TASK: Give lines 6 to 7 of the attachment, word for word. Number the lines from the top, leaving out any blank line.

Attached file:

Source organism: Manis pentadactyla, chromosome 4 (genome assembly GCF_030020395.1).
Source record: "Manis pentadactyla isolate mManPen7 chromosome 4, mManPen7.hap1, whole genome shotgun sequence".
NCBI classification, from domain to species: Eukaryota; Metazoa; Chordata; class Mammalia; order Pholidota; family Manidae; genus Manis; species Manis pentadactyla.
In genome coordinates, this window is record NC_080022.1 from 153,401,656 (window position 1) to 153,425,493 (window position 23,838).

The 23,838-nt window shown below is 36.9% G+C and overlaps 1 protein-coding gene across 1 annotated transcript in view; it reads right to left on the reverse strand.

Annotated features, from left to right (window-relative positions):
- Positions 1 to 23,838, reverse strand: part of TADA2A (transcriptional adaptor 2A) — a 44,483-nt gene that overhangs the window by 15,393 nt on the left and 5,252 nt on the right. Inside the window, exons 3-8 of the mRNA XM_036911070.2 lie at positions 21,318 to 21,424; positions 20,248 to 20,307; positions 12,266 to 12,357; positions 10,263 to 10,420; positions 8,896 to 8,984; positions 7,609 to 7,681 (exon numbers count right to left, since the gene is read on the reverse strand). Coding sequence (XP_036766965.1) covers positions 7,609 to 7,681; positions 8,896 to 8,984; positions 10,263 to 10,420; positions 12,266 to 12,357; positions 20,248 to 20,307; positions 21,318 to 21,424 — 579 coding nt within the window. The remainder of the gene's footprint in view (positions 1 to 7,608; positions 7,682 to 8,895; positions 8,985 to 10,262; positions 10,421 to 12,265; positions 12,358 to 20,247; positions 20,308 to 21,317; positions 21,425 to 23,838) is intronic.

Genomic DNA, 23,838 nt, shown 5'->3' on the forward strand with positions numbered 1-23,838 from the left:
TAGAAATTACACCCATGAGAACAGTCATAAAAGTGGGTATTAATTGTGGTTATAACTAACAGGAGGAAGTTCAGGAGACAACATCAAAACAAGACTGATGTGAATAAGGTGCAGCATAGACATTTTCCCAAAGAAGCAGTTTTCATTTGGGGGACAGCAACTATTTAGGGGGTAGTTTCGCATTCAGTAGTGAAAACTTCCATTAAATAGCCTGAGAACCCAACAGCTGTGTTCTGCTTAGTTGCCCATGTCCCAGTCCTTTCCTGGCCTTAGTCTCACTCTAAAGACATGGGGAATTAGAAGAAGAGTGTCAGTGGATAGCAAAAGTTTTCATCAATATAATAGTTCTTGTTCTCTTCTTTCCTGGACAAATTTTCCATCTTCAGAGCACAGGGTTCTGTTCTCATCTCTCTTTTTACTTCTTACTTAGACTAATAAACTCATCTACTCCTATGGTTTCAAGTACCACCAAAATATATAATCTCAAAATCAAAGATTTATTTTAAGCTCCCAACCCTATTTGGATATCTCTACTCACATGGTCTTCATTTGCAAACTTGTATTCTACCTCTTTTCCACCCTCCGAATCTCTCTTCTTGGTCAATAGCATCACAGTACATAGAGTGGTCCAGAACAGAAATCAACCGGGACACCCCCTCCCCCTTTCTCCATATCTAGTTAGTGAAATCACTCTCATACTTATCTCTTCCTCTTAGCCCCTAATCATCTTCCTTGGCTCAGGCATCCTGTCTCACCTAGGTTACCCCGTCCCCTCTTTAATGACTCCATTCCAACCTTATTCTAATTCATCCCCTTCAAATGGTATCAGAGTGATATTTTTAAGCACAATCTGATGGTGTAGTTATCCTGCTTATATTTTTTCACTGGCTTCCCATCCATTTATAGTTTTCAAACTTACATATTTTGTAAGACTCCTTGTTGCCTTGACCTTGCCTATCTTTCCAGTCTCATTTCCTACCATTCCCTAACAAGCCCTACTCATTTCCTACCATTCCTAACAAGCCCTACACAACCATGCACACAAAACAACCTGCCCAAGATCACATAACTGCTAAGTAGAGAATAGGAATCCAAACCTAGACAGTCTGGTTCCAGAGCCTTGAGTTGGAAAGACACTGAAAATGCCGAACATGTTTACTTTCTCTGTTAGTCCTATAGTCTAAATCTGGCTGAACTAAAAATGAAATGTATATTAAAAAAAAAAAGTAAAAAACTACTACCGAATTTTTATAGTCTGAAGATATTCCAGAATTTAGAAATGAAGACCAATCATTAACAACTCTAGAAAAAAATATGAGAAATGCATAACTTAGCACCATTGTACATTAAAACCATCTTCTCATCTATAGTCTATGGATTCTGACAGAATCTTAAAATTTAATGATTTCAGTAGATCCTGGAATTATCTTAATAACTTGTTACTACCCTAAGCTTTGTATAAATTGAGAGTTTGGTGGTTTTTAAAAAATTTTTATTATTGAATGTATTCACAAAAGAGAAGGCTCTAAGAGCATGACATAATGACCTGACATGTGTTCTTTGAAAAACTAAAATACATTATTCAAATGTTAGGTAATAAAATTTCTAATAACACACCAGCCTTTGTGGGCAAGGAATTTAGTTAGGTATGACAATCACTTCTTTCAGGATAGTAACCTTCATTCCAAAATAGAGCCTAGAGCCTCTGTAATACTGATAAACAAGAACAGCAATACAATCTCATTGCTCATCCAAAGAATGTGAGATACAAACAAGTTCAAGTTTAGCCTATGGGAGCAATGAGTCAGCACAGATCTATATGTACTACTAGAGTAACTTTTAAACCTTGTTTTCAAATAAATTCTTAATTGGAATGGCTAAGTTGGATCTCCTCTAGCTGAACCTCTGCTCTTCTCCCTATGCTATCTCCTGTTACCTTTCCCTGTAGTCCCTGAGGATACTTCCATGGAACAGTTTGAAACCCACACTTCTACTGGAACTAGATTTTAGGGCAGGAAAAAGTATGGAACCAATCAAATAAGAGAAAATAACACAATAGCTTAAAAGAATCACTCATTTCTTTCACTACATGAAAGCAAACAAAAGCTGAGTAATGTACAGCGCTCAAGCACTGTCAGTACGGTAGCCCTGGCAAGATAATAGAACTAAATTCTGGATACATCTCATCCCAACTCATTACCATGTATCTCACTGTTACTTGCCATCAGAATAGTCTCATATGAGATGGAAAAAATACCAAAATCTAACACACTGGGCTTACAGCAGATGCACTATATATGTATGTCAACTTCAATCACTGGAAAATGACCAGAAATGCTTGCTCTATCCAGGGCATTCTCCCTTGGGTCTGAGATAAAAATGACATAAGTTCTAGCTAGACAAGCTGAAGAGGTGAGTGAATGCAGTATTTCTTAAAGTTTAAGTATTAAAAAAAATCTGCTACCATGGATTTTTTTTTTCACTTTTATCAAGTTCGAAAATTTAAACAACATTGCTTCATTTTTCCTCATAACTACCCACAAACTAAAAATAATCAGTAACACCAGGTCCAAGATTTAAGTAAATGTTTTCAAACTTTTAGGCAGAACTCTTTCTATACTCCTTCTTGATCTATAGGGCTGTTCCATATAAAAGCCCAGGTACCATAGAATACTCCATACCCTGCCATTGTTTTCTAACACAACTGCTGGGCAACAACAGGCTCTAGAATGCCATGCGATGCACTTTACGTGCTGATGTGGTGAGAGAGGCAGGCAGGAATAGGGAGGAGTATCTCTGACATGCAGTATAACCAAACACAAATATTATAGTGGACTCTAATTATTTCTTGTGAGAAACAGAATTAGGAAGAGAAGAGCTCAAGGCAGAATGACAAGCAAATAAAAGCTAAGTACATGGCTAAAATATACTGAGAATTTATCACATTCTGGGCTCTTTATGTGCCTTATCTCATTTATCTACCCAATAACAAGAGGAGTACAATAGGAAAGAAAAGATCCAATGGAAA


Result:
Annotated features, from left to right (window-relative positions):
- Positions 1 to 23,838, reverse strand: part of TADA2A (transcriptional adaptor 2A) — a 44,483-nt gene that overhangs the window by 15,393 nt on the left and 5,252 nt on the right. Inside the window, exons 3-8 of the mRNA XM_036911070.2 lie at positions 21,318 to 21,424; positions 20,248 to 20,307; positions 12,266 to 12,357; positions 10,263 to 10,420; positions 8,896 to 8,984; positions 7,609 to 7,681 (exon numbers count right to left, since the gene is read on the reverse strand). Coding sequence (XP_036766965.1) covers positions 7,609 to 7,681; positions 8,896 to 8,984; positions 10,263 to 10,420; positions 12,266 to 12,357; positions 20,248 to 20,307; positions 21,318 to 21,424 — 579 coding nt within the window. The remainder of the gene's footprint in view (positions 1 to 7,608; positions 7,682 to 8,895; positions 8,985 to 10,262; positions 10,421 to 12,265; positions 12,358 to 20,247; positions 20,308 to 21,317; positions 21,425 to 23,838) is intronic.